Blenheim Apricot Season
“When the match went out the night was blacker than before. Charles moved slowly on and struck another match, and on and struck another. He searched the road for signs. At last he gave up. His right hand rose and he threw the hatchet far off into the field. He walked rapidly away toward the pinched lights of the village.”
East of Eden, John Steinbeck
It’s almost the 4th of July. We celebrate our America. I think back to a year ago, before the presidential election. I was filled with hope, so many promises. So many words. We have no way of knowing what’s fake news and what’s not. We see and believe whatever suits us personally. I suppose it’s always been this way. The stories are stark, the future is portrayed as dim. I am ambivalent about our country. But not about pie, the quintessential American dessert. I was raised by a pie and quilt maker. The older I get, the more I understand. There’s not much that can be done to change the narrative but one can make the best of what we’ve got. It’s almost the 4th of July and we will have pie.
There is an intensely flavored, bright orange apricot hiding inside the pale exterior of a Blenheim apricot. Their season is short, three, sometimes four weeks. The Blenheim apricot is both sweet and tart and like other apricots, softens from the inside out. If the temperature soars to the high 90’s, the harvest ends. It is then that the pale colored fruit burns and drops from the tree. Blenheim’s don’t ship or store well and can be elusive to find. They are grown for the dried apricot market. Only during the height of the summer harvest is the highly perishable Blenheim sold as a fresh apricot. I came home from Bertuccio’s, in Hollister, with fifteen pounds of Blenheim’s and made lots of jam and this splendid Old Fashioned Apricot Pie.
This is a deep dish pie, fully loaded with as many fresh apricots as possible. The flakey pie crust is just the buttery container that keeps it all together. I used almost 8 cups of sliced fruit, 6-7 cups will make a fabulous pie. To make sure the Blenheim apricot flavor shines, sugar is at the minimum in this summer recipe. Although picky daughter thinks this might be the best pie ever, adding another half cup of sugar makes for a sweeter pie. Serving the Old Fashioned Apricot Pie with a scoop of ice cream would be a very good thing.
The recipe for Old Fashioned Apricot Pie filling is adapted from The Fannie Farmer Baking Book. This is an old fashioned cookbook that I can’t say enough good things about. There are no photos to guide your recipe choice or help with techniques. There are line drawings which are helpful as well as a joyful part of this cookbook that encompasses all baked goods with roots in America and beyond. When I’m in a hurry or just don’t want to bother with an internet search, I turn to this cookbook. If you haven’t discovered Marion Cunningham’s perfect recipes, The Fannie Farmer Baking Book is a good place to begin.
For the pie crust, I used my favorite recipe, it makes a 9” pie. It’s half butter, half shortening, that way there’s a buttery taste and a flakey crust. I use the food processor, a large mixing bowl and a marble work surface to make the pie crust recipe. Since there is lots of clean up involved I make three individual batches of the pie crust recipe. I make each batch separately, use one, and freeze the other two batches for later. The clean up doesn’t seem so overwhelming, but what’s even better is that making the next pie just got easier. Use either store bought or homemade pie crust, either way summer is a good time to make an all American fruit pie. All the summer fruit is in season now, if you hesitate too long it will be gone.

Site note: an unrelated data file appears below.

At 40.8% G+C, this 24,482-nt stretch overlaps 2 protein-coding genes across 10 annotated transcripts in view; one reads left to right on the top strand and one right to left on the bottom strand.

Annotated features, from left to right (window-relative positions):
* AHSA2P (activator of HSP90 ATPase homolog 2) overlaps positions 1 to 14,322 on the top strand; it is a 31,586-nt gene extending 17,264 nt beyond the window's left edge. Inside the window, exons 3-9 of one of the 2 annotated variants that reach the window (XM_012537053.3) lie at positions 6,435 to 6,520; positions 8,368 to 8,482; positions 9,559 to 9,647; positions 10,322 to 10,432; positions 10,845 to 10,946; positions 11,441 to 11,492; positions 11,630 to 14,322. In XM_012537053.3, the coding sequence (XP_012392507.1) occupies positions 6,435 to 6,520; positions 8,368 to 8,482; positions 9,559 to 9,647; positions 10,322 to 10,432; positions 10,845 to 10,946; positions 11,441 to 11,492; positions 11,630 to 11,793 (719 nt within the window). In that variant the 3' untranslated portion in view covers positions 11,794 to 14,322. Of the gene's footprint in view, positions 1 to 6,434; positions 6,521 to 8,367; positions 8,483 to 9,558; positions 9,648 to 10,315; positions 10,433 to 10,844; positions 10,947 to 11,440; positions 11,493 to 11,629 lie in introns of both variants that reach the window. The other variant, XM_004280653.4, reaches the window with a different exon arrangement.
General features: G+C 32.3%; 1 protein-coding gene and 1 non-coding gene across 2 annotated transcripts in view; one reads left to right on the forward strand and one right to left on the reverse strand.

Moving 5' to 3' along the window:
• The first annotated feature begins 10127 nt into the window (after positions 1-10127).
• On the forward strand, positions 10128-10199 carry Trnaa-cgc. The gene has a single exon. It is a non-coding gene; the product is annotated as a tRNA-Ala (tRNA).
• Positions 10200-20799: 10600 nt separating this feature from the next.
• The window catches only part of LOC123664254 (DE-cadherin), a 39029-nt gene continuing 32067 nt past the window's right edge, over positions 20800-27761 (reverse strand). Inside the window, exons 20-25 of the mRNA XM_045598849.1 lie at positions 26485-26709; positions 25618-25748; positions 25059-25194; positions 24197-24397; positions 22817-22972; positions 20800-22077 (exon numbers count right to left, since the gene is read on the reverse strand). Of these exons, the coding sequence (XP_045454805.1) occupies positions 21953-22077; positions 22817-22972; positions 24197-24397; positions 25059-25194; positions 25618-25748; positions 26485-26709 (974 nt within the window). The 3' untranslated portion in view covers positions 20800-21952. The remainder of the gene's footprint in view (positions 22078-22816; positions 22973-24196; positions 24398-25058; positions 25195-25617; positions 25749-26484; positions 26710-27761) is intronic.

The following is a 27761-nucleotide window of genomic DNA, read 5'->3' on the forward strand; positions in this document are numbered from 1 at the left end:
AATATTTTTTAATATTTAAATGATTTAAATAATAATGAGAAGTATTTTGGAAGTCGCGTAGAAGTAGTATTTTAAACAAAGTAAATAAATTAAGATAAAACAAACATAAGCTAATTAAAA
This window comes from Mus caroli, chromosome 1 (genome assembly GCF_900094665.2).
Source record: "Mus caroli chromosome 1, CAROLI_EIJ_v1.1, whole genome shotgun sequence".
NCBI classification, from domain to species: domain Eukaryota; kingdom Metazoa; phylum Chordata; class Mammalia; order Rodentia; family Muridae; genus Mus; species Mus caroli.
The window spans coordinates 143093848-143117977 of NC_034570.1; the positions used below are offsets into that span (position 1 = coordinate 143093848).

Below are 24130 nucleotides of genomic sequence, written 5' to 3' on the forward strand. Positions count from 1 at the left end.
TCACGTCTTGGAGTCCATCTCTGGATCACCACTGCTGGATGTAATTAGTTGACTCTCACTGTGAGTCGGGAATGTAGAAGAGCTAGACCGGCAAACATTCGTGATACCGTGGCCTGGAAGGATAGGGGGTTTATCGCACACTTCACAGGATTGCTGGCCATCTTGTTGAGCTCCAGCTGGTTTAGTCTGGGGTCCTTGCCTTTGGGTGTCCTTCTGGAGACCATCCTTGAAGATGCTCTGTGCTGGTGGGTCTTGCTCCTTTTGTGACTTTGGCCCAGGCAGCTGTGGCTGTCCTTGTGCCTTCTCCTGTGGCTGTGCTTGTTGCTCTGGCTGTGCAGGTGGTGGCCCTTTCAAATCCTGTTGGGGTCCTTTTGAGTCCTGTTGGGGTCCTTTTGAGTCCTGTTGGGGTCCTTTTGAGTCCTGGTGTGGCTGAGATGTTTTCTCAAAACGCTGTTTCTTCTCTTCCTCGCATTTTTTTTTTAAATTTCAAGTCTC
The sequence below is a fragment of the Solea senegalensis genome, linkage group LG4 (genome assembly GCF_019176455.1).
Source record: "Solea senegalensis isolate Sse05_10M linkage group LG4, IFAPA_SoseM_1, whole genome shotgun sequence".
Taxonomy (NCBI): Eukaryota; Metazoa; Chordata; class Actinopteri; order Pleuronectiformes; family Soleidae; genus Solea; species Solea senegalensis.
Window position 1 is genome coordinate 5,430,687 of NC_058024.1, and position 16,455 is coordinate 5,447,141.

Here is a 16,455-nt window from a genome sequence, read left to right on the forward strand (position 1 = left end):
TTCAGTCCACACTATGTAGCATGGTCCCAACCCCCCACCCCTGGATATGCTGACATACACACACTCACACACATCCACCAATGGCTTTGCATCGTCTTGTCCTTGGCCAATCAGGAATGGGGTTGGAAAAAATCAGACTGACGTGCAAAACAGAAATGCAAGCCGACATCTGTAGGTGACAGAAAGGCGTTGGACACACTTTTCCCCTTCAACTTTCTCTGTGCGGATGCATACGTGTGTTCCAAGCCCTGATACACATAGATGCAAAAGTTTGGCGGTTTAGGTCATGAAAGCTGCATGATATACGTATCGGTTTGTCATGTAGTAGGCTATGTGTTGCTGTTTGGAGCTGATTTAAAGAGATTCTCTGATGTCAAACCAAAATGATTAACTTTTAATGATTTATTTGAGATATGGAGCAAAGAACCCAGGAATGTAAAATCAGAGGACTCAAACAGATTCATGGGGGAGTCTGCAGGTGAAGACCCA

| Old Fashioned Apricot Pie, adapted from The Fannie Farmer Baking Book
|1 recipe||double crust pie dough, chilled|
|6-8C||pitted, thinly sliced apricots, Blenhiem’s are best|
|1T||cream or half-half|
- Cover a large sheet pan with parchment. Heat the oven to 425°.
- Remove one piece of pie dough from the refrigerator. With a floured rolling pin on a lightly floured work surface roll out the bottom pie crust dough approximately 1/8” thick. Measure, cut and line a 9” pie pan with the dough. Gently push the dough down into the contours of the pan without stretching the dough. Stretching will cause the dough to shrink during baking. Trim the dough flush with the outer rim of the pie pan. Chill the bottom crust while making the fruit filling.
- In a large bowl combine the sliced apricots, sugar, tapioca and lemon juice. Fold the ingredients together until the apricots are covered with sugar and tapioca.
- With a floured rolling pin on a lightly floured work surface roll out the top pie crust into a 10” circle which is approximately 1/8” thick. Once the top crust is ready, scoop the apricots and any juice into the bottom crust. Dot the top of the apricots with the butter. Place the top crust over the apricot filled pie pan. Trim any overhanging dough to 1/2-1” wider than the edge of the pie pan. Fold overhanging dough under the bottom crust, making a tripe layered edge. Crimp or flute the edge of the pie crust. Brush the cream across the crust and crimped edge. Lightly, sprinkle sugar on top of the crust. Cut 5 steam vents in the crust.
- Place the pie on the prepared sheet pan and bake the pie at 425° for 30 minutes. Reduce the oven temperature to 350° and continue baking for 30-35 minutes until crust has browned and the apricot juices are bubbling up through the vents in the crust. Check the pie during baking and cover the edge of the crust with foil if it is browning too quickly. Cool thoroughly before serving.
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